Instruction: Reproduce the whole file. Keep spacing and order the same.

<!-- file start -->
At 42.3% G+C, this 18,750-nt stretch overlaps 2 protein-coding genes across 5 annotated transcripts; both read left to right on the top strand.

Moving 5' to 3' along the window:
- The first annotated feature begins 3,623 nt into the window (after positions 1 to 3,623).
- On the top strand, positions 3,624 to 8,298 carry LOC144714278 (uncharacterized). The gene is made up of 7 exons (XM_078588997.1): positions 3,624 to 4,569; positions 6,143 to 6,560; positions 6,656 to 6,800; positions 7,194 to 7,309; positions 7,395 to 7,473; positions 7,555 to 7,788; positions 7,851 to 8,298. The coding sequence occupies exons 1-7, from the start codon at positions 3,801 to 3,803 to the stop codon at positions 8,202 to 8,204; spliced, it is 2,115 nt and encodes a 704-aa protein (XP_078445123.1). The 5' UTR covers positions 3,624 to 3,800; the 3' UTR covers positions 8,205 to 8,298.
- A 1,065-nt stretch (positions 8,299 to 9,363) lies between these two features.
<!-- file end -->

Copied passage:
At 42.3% G+C, this 18,750-nt stretch overlaps 2 protein-coding genes across 5 annotated transcripts; both read left to right on the top strand.

Moving 5' to 3' along the window:
- The first annotated feature begins 3,623 nt into the window (after positions 1 to 3,623).
- On the top strand, positions 3,624 to 8,298 carry LOC144714278 (uncharacterized). The gene is made up of 7 exons (XM_078588997.1): positions 3,624 to 4,569; positions 6,143 to 6,560; positions 6,656 to 6,800; positions 7,194 to 7,309; positions 7,395 to 7,473; positions 7,555 to 7,788; positions 7,851 to 8,298. The coding sequence occupies exons 1-7, from the start codon at positions 3,801 to 3,803 to the stop codon at positions 8,202 to 8,204; spliced, it is 2,115 nt and encodes a 704-aa protein (XP_078445123.1). The 5' UTR covers positions 3,624 to 3,800; the 3' UTR covers positions 8,205 to 8,298.
- A 1,065-nt stretch (positions 8,299 to 9,363) lies between these two features.